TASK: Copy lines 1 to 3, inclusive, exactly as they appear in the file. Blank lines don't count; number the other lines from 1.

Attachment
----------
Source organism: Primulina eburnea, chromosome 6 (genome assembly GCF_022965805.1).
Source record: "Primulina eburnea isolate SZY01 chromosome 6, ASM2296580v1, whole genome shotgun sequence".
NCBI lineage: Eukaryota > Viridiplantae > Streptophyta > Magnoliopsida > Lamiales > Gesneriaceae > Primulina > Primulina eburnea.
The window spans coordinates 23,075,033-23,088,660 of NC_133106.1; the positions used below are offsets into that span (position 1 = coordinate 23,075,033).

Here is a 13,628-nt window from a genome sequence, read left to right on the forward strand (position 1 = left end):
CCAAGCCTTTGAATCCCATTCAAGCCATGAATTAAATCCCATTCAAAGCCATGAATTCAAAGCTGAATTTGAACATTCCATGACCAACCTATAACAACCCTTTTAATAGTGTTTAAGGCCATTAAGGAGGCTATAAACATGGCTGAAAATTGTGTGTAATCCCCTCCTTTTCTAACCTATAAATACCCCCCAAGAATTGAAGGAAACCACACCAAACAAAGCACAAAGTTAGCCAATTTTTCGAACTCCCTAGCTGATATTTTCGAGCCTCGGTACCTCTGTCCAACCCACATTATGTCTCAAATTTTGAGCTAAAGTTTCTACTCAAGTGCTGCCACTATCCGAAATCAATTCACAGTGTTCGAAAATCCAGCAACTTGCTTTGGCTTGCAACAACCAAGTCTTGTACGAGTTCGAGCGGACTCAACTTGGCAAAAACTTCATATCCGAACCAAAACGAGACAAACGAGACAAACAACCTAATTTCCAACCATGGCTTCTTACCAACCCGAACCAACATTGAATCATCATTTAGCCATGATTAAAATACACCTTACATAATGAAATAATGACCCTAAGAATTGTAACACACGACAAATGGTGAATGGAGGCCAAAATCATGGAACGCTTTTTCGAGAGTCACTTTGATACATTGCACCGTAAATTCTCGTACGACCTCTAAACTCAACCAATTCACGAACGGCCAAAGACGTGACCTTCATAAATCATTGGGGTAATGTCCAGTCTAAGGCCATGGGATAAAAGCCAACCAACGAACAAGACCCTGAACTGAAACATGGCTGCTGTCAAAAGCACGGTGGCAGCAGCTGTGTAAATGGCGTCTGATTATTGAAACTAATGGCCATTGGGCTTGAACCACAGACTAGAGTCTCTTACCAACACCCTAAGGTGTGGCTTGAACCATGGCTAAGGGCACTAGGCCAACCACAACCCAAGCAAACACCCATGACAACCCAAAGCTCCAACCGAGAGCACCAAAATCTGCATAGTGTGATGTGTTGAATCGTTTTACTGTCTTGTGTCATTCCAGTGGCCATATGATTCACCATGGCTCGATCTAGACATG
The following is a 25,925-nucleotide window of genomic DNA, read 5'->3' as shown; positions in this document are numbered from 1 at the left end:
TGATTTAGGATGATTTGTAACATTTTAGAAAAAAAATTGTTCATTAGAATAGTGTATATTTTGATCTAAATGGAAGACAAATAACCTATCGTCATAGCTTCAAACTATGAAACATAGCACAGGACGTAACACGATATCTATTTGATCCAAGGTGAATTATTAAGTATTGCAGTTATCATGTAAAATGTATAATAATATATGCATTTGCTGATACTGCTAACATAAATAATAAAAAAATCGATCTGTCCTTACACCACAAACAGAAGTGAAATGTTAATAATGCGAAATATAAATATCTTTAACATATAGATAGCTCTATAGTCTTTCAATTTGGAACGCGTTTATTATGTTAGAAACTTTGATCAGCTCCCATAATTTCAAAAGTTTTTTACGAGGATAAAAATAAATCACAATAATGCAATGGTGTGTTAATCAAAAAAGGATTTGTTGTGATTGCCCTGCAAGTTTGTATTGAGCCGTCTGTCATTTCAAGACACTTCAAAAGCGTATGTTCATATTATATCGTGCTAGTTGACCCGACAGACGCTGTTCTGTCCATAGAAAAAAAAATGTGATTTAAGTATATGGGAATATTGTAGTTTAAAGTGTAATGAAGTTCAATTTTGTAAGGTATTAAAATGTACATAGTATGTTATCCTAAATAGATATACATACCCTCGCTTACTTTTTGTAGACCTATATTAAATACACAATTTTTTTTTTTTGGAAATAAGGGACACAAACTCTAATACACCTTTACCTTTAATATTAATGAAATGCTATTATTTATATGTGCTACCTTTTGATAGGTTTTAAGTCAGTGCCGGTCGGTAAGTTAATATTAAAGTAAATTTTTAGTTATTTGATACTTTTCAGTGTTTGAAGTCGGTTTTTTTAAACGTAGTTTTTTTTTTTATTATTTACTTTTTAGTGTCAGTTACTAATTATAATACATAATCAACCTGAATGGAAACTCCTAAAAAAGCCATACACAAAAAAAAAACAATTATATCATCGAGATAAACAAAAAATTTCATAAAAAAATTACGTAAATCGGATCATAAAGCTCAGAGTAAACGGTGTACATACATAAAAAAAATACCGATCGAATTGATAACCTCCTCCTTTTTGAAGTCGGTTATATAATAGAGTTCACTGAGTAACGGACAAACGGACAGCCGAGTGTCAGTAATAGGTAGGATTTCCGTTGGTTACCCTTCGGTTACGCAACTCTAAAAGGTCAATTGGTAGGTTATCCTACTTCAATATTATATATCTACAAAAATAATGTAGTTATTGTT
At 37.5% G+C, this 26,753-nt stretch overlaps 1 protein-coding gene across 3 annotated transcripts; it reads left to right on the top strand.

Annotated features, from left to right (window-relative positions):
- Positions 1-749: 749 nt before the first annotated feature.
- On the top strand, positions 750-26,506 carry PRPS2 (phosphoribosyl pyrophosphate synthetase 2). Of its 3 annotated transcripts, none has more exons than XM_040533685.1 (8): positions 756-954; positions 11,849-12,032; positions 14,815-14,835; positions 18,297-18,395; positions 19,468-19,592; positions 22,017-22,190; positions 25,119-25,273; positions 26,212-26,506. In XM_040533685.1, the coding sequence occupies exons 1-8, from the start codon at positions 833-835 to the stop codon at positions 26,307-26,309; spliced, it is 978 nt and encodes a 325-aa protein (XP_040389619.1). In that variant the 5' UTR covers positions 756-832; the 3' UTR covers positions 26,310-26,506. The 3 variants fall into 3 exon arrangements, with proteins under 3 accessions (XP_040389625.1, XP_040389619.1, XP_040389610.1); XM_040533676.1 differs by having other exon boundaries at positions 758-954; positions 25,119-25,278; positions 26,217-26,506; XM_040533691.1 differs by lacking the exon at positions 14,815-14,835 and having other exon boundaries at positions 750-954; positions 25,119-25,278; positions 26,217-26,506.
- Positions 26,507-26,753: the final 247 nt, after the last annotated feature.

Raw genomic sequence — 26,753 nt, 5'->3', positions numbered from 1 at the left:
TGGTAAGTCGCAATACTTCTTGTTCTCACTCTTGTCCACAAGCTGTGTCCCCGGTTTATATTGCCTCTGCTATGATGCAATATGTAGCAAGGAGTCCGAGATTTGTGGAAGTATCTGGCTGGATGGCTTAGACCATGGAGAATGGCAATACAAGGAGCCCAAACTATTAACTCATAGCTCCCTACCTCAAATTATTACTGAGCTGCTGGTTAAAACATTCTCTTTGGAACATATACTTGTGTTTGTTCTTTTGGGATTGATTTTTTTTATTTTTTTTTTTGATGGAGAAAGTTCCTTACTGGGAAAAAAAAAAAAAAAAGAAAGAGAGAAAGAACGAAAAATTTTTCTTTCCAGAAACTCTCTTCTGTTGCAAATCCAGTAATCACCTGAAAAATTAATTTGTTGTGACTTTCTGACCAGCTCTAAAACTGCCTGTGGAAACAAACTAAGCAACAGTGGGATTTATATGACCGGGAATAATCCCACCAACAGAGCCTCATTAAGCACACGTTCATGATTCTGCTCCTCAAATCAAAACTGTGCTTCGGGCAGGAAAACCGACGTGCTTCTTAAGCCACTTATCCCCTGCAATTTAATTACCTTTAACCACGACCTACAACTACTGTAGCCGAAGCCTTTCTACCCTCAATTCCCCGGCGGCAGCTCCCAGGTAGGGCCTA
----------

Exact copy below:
Source organism: Primulina eburnea, chromosome 6 (genome assembly GCF_022965805.1).
Source record: "Primulina eburnea isolate SZY01 chromosome 6, ASM2296580v1, whole genome shotgun sequence".
NCBI lineage: Eukaryota > Viridiplantae > Streptophyta > Magnoliopsida > Lamiales > Gesneriaceae > Primulina > Primulina eburnea.